A good read, highly recommended


Photobucket I received this book to review through Beck Valley Books Book Tours, all the opinions above are 100% my own.






  THREE Lucky Winners will each receive a $15 Amazon Giftcard, courtesy of After the Fog author, Kathleen Shoop   Ending on Sunday 9th November at 11.59pm EST Open Worldwide   Enter Below & Good Luck !!   a Rafflecopter giveaway

Peas in a Pod

I have three children who all look very much alike – or at least they have looked very much alike at the stages of their life. On the days they were born they all looked alike. Looking back at photos, Stonelaughter can only tell who is who by what they are wearing!

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Plum and PK have very much the same look, and being quite close in age, it’s more evident than their similarities with Bean. They look alike, laugh alike, speak alike, have the same mannerisms …

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Sometimes though, you get a flash of how alike your children are that comes out of the blue. We recently spent a few days with Stonelaughter’s parents and he snapped some photos of the children as they played in the garden. One of them, of PK, gave us all a rush of nostalgia – an almost identical photo was taken of Bean about 8 years ago (he was slightly younger then that PK is now, but the stance, if not the facial expression, was identical).

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I can’t wait to see how each of their personalities develops as they all get older.

Apprentice Required: Serious Business Women Need Not Apply

The Apprentice is back and I’m already gnashing my teeth at the display put on by the candidates. Once again, we’re “treated” to a team of men who spout cliché after cliché with little to back up their posturing and a group of women who … well time will tell. At the time of writing, only one of the women has got any real airtime in the programme and she managed to take the feminist cause back 50 years or so with her comments. No doubt, before long we will see the behaviour usually associated with women on The Apprentice – bitching, arguing, back-biting …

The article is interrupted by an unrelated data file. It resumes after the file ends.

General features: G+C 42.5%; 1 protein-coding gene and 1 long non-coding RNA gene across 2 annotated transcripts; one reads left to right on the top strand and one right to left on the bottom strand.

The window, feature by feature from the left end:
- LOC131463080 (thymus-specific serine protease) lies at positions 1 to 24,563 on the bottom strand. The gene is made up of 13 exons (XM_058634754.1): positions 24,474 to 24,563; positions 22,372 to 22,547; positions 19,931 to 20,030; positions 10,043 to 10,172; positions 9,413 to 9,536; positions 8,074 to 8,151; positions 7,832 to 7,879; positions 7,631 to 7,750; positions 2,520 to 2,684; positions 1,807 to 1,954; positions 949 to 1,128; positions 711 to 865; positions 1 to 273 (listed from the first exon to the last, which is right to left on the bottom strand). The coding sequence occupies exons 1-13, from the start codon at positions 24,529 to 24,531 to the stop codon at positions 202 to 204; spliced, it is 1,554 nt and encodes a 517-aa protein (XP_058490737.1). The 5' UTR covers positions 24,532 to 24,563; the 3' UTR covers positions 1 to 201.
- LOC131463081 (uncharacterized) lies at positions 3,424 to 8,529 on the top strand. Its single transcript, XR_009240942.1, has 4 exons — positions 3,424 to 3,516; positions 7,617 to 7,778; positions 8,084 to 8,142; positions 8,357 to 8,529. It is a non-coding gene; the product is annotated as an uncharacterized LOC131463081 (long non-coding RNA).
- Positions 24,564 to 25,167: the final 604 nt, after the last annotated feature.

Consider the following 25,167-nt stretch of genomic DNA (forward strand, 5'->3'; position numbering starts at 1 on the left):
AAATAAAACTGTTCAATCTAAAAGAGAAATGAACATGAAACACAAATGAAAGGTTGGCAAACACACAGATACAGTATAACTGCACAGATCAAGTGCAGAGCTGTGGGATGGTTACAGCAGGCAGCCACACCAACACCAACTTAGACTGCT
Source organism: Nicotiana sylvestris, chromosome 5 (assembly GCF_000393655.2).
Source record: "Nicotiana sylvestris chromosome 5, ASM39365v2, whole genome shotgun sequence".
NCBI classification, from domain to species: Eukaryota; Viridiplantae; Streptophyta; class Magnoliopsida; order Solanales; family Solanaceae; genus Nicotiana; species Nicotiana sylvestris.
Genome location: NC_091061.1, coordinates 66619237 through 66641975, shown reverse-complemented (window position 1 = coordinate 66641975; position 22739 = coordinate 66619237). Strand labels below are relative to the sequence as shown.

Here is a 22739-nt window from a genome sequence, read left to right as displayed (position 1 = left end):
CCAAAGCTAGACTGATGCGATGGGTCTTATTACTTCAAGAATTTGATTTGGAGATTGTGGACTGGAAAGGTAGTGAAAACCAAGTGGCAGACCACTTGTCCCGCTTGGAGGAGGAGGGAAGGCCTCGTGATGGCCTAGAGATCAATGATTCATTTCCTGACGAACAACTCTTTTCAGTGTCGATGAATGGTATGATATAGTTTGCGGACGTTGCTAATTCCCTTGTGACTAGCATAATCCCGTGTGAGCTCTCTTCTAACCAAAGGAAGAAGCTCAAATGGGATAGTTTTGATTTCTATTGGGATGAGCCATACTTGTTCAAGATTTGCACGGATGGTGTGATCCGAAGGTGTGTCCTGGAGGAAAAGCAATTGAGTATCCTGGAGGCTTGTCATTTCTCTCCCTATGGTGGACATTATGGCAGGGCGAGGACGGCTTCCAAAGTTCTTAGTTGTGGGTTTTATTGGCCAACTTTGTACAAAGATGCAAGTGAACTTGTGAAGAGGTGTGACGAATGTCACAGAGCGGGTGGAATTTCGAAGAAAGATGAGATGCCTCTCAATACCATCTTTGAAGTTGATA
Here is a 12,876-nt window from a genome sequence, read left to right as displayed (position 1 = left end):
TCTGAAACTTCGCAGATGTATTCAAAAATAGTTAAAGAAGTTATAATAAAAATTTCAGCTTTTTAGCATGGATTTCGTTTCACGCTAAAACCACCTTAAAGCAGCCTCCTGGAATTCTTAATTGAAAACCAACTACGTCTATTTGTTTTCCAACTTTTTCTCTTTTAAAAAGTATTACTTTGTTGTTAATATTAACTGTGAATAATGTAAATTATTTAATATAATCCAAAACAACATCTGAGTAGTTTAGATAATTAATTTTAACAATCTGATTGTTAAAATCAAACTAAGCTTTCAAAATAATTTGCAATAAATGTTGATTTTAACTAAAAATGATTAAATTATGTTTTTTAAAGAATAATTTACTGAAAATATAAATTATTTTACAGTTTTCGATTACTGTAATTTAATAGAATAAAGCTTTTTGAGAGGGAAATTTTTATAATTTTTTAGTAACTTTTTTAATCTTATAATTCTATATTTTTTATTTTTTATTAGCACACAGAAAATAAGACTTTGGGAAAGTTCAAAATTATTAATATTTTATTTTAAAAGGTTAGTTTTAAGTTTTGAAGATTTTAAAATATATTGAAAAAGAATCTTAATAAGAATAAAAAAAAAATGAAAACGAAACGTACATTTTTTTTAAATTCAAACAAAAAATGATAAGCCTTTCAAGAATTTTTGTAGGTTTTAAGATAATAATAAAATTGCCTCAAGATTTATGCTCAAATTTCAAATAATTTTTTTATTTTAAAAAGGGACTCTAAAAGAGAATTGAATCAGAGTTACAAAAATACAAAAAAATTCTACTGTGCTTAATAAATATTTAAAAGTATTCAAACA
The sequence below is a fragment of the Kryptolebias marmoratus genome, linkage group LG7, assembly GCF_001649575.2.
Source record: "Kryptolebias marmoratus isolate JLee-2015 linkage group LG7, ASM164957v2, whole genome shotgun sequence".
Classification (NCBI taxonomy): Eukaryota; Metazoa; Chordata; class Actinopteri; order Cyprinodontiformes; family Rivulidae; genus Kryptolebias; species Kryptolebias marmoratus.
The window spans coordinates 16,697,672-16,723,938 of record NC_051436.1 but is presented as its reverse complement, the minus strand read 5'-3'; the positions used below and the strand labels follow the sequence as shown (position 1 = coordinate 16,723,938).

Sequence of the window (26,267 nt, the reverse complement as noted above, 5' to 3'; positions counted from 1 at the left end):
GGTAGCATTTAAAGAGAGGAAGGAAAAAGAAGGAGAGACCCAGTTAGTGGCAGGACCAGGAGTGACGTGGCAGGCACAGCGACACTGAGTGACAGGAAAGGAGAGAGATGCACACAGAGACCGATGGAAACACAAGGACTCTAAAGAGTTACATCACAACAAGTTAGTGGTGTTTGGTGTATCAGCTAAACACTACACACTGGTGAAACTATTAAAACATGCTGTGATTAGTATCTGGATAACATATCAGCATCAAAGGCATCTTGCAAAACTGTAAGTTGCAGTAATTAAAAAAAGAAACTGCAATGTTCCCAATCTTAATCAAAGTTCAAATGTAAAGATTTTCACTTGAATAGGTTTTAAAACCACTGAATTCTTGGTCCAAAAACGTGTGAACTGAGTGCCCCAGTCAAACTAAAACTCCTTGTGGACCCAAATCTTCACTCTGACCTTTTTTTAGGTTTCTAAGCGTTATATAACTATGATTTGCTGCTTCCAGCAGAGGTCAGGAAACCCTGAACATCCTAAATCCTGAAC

Are these really the best they can come up with? Is the Beeb seriously trying to suggest that these are best example of business women they can find. Or is it more a case that serious candidates for The Apprentice either do not apply or don’t make it through the selection process, discarded in favour of those believed to make good TV.  Note to editor: watching women bitching and arguing in this manner does not make good TV.

The Apprentice is an odd programme. Ostensibly about finding the a great new business mind, it started life as a programme hunting for an apprentice to Alan Sugar.  Winners, however, did not get to work with Sugar, (one going as far as to sue him, saying there was no job for her at all). And none of the winners went on to achieve very much (maybe because they were stuck seeing out a year-long contract with Sugar’s company, whilst the runners-up made the most of the media frenzy. By the time the winners were unleashed on the world, the next round of candidates were upon us and the media had moved on.

Then the format changed – no longer looking for an “apprentice”, Sugar was now looking for someone with a business idea he could invest in. This seems to have gone better – the winners of this format are doing well, and Sugar still speaks highly of them in the media (which is more than can be said for many of his previous candidates).


One thing that hasn’t changed about The Apprentice is the format of the selection process. Each week, the candidates must complete a task, competing in teams to perform as well as they can; the winning team get pampered in some way or other, the losing team turn on each other, picking off the weak members of the herd.

But why? What does it prove? The tasks concentrate on sales, marketing and organisation, but they are not difficult tasks – sell hot dogs at lunch time, buy and sell on a market (and by they way, they don’t have to source their stock!). These are not tasks that prove a sharp business mind, they are things that thousands of people all over the country do every day.

The candidates often have high-powered job titles, and like to think themselves as pretty invincible in the world of business. They are there to start their own business – more often than not product or service based – and yet very few of them can do the most basic of tasks for this kind of business.